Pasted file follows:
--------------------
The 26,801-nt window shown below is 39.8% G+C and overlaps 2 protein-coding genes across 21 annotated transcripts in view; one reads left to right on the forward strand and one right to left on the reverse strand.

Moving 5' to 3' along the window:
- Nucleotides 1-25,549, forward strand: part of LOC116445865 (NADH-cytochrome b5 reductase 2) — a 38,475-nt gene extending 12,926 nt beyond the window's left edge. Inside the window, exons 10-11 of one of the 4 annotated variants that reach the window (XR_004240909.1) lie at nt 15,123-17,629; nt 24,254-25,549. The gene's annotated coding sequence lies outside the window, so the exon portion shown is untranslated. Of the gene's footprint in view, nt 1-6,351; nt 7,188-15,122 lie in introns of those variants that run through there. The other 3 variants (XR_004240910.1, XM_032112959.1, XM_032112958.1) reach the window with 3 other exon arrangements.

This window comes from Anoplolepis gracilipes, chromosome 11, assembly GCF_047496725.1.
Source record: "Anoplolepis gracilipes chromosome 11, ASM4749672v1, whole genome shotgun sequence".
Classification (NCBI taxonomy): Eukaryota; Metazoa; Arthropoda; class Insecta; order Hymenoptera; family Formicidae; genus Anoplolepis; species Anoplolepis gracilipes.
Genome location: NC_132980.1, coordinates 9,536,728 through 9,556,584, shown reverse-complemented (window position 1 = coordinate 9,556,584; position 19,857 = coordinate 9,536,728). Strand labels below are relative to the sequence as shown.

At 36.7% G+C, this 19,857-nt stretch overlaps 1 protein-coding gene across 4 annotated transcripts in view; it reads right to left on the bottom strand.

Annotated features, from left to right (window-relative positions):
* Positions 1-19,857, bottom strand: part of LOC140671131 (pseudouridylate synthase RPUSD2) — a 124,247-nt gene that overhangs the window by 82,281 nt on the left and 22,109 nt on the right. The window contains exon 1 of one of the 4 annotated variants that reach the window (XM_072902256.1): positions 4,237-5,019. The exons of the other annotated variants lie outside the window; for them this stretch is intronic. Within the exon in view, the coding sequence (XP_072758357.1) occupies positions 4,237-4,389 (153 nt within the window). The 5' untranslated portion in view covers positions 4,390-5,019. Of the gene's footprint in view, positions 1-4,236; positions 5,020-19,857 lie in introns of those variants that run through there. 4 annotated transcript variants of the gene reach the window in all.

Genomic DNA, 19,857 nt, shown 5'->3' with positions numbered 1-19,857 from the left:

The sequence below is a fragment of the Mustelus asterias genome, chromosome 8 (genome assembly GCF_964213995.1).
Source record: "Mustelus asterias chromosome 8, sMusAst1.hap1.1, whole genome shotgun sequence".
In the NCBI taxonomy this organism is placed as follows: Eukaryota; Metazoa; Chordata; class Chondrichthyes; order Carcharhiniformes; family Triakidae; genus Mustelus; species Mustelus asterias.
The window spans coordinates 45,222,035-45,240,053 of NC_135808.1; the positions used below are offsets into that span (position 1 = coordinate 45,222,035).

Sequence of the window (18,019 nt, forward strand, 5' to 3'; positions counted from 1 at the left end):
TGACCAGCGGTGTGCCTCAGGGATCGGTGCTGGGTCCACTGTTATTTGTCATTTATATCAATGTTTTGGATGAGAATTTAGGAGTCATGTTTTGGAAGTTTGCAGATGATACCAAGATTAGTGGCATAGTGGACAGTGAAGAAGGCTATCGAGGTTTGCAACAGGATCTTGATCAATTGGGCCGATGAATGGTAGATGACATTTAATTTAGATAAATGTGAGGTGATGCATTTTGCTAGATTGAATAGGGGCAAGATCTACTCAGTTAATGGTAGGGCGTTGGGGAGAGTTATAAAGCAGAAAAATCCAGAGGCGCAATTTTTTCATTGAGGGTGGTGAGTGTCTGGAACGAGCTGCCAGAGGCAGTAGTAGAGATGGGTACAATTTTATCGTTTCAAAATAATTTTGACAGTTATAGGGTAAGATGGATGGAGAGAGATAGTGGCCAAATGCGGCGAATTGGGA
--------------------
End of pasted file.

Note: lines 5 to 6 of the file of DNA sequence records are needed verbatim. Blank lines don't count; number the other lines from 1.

Source record: "Anoplolepis gracilipes chromosome 11, ASM4749672v1, whole genome shotgun sequence".
Classification (NCBI taxonomy): Eukaryota; Metazoa; Arthropoda; class Insecta; order Hymenoptera; family Formicidae; genus Anoplolepis; species Anoplolepis gracilipes.